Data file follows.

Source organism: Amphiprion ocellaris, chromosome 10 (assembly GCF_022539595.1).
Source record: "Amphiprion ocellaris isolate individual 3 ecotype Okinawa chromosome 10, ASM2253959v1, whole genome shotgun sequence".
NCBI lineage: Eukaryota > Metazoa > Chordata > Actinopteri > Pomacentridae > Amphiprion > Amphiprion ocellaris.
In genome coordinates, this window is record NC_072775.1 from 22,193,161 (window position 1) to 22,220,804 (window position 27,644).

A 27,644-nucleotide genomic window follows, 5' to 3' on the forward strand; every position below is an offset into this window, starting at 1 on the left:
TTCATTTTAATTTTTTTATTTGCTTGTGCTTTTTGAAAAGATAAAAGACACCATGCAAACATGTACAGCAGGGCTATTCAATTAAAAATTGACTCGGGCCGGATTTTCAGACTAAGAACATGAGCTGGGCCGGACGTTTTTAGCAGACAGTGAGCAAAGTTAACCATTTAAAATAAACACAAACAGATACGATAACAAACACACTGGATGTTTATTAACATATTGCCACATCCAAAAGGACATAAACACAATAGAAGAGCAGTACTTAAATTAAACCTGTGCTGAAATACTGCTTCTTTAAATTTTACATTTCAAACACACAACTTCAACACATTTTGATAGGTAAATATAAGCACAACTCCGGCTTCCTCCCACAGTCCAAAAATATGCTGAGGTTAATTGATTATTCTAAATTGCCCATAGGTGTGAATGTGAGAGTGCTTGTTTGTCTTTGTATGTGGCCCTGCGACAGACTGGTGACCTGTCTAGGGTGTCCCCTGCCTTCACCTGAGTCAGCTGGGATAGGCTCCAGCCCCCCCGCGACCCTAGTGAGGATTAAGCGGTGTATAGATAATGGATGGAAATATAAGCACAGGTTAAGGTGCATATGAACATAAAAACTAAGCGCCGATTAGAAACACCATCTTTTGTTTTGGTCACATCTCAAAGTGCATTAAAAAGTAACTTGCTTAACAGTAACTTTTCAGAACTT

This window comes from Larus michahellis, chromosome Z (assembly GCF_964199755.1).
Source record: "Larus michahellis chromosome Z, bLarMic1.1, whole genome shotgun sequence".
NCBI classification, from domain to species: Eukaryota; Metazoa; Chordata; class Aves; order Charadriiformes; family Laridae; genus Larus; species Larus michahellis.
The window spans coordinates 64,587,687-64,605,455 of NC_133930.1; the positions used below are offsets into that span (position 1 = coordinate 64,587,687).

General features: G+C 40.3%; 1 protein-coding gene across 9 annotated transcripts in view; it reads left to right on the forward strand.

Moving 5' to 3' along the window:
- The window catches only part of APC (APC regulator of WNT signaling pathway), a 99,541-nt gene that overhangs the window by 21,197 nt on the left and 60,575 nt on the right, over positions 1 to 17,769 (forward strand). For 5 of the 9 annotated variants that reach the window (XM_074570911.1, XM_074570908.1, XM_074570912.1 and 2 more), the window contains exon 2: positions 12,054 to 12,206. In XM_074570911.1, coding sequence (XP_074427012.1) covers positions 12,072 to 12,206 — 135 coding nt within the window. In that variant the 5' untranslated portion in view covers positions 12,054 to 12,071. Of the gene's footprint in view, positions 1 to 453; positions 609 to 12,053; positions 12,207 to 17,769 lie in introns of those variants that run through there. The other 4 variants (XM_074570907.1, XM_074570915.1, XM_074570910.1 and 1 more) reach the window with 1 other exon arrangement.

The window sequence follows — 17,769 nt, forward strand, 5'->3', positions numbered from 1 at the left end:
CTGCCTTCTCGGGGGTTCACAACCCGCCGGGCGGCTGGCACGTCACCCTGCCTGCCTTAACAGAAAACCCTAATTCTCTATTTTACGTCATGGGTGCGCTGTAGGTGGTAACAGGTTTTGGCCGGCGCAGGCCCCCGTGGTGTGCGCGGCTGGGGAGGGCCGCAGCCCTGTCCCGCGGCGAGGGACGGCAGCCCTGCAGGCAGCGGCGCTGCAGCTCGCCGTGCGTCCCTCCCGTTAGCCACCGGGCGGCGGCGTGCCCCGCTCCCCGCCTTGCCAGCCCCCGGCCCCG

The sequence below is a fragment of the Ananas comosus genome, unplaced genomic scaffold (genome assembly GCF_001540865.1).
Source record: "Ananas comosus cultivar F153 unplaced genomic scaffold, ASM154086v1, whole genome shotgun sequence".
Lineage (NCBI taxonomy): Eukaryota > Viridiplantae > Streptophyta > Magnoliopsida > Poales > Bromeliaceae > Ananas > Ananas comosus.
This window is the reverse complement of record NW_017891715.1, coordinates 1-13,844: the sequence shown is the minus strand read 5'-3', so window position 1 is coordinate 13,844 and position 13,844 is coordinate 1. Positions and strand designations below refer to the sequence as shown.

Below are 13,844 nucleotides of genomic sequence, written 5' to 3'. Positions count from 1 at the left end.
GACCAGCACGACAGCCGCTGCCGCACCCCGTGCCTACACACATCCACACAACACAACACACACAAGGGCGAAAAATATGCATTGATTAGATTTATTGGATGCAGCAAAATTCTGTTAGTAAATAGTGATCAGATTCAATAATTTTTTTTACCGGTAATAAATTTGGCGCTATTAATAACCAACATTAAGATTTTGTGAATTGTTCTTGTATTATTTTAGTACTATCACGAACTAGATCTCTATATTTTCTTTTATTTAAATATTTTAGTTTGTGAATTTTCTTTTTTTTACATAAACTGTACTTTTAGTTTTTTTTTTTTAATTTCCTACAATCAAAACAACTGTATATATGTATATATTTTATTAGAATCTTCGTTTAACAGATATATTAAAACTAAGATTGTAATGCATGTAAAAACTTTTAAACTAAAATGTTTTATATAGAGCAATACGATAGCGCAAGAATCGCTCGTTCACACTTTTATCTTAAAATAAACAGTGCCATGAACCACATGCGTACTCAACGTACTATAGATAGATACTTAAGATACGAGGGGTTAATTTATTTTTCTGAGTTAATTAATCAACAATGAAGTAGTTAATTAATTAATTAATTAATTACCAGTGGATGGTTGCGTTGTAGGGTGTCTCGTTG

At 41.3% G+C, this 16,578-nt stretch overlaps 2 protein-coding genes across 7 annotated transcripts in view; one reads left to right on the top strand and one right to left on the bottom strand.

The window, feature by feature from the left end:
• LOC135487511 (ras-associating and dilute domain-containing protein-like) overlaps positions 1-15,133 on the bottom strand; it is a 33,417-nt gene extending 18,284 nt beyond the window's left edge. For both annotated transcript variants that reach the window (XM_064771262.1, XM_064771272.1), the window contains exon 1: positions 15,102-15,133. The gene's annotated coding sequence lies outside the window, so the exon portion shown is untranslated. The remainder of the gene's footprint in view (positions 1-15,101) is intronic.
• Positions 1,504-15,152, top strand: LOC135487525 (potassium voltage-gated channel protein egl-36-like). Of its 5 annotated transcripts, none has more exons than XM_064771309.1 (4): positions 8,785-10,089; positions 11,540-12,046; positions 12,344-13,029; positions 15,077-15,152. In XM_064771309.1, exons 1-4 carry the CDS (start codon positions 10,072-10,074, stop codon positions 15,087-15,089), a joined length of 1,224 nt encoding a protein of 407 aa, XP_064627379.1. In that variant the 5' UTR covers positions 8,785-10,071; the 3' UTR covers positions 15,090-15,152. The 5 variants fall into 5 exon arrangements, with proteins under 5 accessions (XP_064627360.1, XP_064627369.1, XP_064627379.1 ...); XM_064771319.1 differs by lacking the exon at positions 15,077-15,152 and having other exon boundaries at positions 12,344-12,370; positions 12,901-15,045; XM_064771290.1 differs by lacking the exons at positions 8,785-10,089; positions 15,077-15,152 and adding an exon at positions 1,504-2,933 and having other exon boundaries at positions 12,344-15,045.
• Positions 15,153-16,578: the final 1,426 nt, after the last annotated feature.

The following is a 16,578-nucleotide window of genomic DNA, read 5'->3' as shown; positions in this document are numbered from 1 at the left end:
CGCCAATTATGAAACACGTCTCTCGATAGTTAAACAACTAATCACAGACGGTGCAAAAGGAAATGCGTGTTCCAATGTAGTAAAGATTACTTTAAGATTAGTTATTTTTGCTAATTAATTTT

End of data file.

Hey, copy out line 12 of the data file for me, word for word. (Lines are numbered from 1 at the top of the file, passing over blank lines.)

Moving 5' to 3' along the window: